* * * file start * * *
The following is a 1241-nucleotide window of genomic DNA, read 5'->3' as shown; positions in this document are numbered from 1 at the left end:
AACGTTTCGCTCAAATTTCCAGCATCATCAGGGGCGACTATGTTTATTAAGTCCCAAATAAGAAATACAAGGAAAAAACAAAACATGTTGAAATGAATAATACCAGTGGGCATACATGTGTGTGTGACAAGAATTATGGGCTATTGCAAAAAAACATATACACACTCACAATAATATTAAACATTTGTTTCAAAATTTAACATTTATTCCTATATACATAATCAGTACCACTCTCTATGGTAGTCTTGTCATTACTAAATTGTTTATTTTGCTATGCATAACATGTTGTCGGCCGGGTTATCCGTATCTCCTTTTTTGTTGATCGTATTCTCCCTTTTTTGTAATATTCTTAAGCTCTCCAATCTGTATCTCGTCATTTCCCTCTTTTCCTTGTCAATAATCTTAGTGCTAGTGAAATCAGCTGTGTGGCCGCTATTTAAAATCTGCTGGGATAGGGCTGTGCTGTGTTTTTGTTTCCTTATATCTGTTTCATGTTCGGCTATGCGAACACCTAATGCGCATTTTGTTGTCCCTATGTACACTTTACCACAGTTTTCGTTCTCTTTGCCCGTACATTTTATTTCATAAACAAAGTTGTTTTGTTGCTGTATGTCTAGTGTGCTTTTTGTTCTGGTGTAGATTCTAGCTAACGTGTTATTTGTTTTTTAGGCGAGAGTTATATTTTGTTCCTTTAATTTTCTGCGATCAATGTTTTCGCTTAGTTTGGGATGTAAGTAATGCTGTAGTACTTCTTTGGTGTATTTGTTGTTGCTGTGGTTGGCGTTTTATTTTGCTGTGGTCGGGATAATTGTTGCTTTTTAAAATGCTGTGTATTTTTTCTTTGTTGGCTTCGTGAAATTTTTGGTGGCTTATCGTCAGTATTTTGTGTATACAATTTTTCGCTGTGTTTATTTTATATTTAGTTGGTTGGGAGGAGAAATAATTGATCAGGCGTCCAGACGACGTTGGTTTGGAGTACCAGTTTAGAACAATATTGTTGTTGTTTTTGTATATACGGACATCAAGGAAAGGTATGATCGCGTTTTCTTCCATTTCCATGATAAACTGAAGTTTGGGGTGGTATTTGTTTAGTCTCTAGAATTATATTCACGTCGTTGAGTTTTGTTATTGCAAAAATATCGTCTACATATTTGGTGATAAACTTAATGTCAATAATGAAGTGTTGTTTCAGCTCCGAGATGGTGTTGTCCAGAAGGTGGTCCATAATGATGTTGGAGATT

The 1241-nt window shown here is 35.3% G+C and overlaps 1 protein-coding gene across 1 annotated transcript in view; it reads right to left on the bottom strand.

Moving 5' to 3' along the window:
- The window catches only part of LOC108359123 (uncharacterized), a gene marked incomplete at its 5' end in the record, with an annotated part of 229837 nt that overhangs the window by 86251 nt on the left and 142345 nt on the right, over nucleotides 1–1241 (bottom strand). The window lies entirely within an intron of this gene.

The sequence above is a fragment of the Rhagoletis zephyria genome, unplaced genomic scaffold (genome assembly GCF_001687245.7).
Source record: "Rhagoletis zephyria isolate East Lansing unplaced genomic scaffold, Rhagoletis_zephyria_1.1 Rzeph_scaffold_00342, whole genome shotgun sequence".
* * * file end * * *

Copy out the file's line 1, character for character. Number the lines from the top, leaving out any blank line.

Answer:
The following is a 1241-nucleotide window of genomic DNA, read 5'->3' as shown; positions in this document are numbered from 1 at the left end: